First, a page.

As this story unfolds, it reads more and more like a hollywood blockbuster movie.
Download the current event article here.
Day 66: Radioactive Thallium Poisoning? November 21, 2006Posted by Admin in Chemistry, Science in the News, Test.
After taking the second Chemistry test today (we’re all done with Chemistry!) we briefly discussed a fascinating news story about a former Russian spy who some believe may have been poisoned by radioactive thallium (Element #81: Tl). The article can be read online: Dissidents Say Poisoning of Russian Ex-Spy Linked to his Kremlin Critisism:
LONDON — A former Russian spy poisoned in Britain and now hospitalized under guard may have been targeted for his criticism of former colleagues and his investigation into the killing of a prominent anti-Kremlin journalist, friends and fellow dissidents said Sunday.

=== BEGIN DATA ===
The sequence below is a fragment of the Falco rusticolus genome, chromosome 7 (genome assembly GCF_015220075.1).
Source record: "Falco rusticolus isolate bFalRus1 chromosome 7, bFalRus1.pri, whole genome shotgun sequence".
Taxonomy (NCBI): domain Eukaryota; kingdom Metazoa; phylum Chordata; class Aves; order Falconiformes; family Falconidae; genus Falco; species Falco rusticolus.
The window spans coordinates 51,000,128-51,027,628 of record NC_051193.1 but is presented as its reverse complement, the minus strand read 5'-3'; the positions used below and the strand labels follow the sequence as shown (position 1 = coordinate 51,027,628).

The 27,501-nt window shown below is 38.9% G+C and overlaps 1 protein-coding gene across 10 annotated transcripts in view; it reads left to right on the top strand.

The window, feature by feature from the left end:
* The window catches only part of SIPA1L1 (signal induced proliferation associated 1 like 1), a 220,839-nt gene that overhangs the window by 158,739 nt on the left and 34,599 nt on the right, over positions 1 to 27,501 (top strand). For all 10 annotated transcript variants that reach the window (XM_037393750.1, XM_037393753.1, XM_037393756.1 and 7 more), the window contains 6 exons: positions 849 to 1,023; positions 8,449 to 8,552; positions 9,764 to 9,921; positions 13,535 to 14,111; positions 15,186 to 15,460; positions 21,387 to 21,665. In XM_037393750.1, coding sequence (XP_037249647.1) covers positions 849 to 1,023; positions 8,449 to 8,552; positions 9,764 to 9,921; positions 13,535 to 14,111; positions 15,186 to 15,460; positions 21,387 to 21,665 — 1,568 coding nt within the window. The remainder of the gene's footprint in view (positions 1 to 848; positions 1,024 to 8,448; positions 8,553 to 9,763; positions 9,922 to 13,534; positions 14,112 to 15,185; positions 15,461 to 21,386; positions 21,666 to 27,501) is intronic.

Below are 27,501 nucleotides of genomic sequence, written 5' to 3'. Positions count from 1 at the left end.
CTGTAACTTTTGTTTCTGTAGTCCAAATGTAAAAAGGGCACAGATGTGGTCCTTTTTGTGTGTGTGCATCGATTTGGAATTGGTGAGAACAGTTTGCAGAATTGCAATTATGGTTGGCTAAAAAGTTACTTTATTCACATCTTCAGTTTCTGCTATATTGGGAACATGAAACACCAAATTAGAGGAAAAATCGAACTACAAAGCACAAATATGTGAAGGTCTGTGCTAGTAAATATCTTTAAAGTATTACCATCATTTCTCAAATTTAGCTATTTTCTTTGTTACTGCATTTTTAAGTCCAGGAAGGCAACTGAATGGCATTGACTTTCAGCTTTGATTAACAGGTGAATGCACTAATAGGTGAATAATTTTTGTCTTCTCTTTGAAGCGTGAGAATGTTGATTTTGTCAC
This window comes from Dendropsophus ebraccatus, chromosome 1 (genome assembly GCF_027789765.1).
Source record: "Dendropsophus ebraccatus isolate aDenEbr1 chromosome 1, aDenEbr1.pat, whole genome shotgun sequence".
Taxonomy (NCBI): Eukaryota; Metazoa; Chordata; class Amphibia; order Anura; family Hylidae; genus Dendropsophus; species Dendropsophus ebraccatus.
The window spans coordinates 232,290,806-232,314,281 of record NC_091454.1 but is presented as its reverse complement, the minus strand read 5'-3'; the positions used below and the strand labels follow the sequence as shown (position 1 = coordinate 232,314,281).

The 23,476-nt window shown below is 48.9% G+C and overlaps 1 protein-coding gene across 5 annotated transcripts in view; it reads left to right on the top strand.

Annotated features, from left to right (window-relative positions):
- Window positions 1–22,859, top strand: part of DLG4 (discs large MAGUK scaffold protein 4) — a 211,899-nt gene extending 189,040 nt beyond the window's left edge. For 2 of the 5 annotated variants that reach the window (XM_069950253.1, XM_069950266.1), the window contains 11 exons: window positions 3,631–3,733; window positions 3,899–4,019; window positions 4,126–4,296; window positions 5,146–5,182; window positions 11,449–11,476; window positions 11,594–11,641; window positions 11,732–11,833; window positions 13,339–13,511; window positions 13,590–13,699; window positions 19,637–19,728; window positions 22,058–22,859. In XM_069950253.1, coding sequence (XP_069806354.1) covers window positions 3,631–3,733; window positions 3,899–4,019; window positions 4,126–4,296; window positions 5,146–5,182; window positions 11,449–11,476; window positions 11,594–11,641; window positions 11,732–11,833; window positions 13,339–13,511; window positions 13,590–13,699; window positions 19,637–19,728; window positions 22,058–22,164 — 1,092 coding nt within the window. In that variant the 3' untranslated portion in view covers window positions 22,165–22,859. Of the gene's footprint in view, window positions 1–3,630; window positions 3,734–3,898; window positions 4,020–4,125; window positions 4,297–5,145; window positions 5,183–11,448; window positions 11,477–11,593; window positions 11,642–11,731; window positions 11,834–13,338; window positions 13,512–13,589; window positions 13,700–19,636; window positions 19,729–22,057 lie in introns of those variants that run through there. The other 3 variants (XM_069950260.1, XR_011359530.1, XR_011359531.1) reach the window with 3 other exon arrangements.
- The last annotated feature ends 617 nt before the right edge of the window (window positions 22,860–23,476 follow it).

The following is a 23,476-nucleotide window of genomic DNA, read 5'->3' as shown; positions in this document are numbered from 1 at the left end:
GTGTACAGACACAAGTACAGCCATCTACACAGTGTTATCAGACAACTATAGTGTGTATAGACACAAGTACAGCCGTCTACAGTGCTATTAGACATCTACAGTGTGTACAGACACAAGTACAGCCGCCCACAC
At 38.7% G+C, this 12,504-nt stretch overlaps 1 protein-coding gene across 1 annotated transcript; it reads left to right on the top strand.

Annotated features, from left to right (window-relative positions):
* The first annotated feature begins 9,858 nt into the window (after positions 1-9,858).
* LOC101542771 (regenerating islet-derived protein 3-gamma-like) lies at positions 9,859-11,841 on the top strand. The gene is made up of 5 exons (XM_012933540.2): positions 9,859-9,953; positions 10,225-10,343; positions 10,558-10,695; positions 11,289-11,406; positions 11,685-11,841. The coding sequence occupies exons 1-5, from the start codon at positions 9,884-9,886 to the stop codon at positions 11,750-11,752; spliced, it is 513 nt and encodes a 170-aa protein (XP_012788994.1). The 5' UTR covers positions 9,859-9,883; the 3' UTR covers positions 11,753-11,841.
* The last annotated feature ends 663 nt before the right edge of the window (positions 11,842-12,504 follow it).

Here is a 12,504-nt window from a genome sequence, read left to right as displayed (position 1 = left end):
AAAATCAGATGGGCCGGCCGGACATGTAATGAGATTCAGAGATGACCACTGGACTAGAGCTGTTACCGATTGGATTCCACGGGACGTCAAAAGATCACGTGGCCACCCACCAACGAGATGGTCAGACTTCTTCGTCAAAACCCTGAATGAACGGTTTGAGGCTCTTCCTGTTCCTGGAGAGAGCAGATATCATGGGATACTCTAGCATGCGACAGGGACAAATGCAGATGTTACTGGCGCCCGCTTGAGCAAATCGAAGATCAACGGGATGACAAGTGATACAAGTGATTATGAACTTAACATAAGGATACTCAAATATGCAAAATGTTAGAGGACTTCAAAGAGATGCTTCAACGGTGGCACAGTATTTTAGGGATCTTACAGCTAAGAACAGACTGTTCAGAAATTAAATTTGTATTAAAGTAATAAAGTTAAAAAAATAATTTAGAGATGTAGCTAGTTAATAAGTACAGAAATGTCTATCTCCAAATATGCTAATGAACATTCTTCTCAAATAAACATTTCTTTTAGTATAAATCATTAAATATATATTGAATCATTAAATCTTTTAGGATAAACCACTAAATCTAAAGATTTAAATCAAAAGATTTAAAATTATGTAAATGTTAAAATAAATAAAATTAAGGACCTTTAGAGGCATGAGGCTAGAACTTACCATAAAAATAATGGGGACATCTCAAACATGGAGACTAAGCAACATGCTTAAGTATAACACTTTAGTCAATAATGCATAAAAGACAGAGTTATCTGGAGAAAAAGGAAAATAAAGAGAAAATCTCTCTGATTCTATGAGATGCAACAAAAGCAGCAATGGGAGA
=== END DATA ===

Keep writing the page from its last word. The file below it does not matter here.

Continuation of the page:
Since we’ve been discussing radioactivity a great deal lately, the symptoms the doctors have found should sound familiar:
A doctor treating Litvinenko told the British Broadcasting Corp. that tests showed he was the victim of poisoning by He’s got a prospect of recovering, he has a prospect of dying,” said Dr. John Henry, a clinical toxicologist who treated Ukrainian President Viktor Yushchenko in 2004 after he was poisoned during his presidential election campaign. Henry said thallium can cause damage to the nervous system and organ failure, and that just one gram can be lethal.
Radioactive thallium has a relatively short half-life, so doctors are not positive about the diagnosis. They say they won’t be able to detect any traces of Thallium in the victims bloodstream because it has already decayed.
Day 65: Test Prep November 20, 2006Posted by Admin in Chemistry, Test.